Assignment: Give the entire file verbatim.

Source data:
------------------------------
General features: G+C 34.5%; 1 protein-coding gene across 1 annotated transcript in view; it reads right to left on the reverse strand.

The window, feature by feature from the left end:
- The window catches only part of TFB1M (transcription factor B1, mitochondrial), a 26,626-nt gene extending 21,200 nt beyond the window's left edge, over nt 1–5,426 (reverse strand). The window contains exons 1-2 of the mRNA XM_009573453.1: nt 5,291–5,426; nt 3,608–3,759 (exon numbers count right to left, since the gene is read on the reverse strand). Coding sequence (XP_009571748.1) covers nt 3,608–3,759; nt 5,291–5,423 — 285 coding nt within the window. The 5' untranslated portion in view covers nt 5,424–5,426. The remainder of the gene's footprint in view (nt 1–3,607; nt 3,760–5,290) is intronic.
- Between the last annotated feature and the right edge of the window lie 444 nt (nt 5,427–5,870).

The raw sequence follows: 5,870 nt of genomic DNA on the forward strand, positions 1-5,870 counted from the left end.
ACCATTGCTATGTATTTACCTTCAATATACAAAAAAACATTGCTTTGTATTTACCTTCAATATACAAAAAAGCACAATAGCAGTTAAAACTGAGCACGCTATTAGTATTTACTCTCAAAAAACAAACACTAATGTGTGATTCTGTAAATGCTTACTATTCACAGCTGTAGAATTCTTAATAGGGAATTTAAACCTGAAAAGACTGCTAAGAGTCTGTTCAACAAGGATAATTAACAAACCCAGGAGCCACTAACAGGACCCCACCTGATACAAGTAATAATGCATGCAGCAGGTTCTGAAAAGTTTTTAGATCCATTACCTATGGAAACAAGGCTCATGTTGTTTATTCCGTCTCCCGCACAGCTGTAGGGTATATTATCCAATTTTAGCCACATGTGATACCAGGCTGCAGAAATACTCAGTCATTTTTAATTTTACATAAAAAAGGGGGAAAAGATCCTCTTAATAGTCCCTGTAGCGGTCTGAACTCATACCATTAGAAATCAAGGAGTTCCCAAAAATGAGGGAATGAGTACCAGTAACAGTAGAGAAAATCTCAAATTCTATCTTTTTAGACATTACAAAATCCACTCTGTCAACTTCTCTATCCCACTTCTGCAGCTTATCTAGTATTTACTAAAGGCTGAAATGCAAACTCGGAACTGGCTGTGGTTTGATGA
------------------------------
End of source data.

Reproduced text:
General features: G+C 34.5%; 1 protein-coding gene across 1 annotated transcript in view; it reads right to left on the reverse strand.

The window, feature by feature from the left end:
- The window catches only part of TFB1M (transcription factor B1, mitochondrial), a 26,626-nt gene extending 21,200 nt beyond the window's left edge, over nt 1–5,426 (reverse strand). The window contains exons 1-2 of the mRNA XM_009573453.1: nt 5,291–5,426; nt 3,608–3,759 (exon numbers count right to left, since the gene is read on the reverse strand). Coding sequence (XP_009571748.1) covers nt 3,608–3,759; nt 5,291–5,423 — 285 coding nt within the window. The 5' untranslated portion in view covers nt 5,424–5,426. The remainder of the gene's footprint in view (nt 1–3,607; nt 3,760–5,290) is intronic.
- Between the last annotated feature and the right edge of the window lie 444 nt (nt 5,427–5,870).

The raw sequence follows: 5,870 nt of genomic DNA on the forward strand, positions 1-5,870 counted from the left end.
ACCATTGCTATGTATTTACCTTCAATATACAAAAAAACATTGCTTTGTATTTACCTTCAATATACAAAAAAGCACAATAGCAGTTAAAACTGAGCACGCTATTAGTATTTACTCTCAAAAAACAAACACTAATGTGTGATTCTGTAAATGCTTACTATTCACAGCTGTAGAATTCTTAATAGGGAATTTAAACCTGAAAAGACTGCTAAGAGTCTGTTCAACAAGGATAATTAACAAACCCAGGAGCCACTAACAGGACCCCACCTGATACAAGTAATAATGCATGCAGCAGGTTCTGAAAAGTTTTTAGATCCATTACCTATGGAAACAAGGCTCATGTTGTTTATTCCGTCTCCCGCACAGCTGTAGGGTATATTATCCAATTTTAGCCACATGTGATACCAGGCTGCAGAAATACTCAGTCATTTTTAATTTTACATAAAAAAGGGGGAAAAGATCCTCTTAATAGTCCCTGTAGCGGTCTGAACTCATACCATTAGAAATCAAGGAGTTCCCAAAAATGAGGGAATGAGTACCAGTAACAGTAGAGAAAATCTCAAATTCTATCTTTTTAGACATTACAAAATCCACTCTGTCAACTTCTCTATCCCACTTCTGCAGCTTATCTAGTATTTACTAAAGGCTGAAATGCAAACTCGGAACTGGCTGTGGTTTGATGA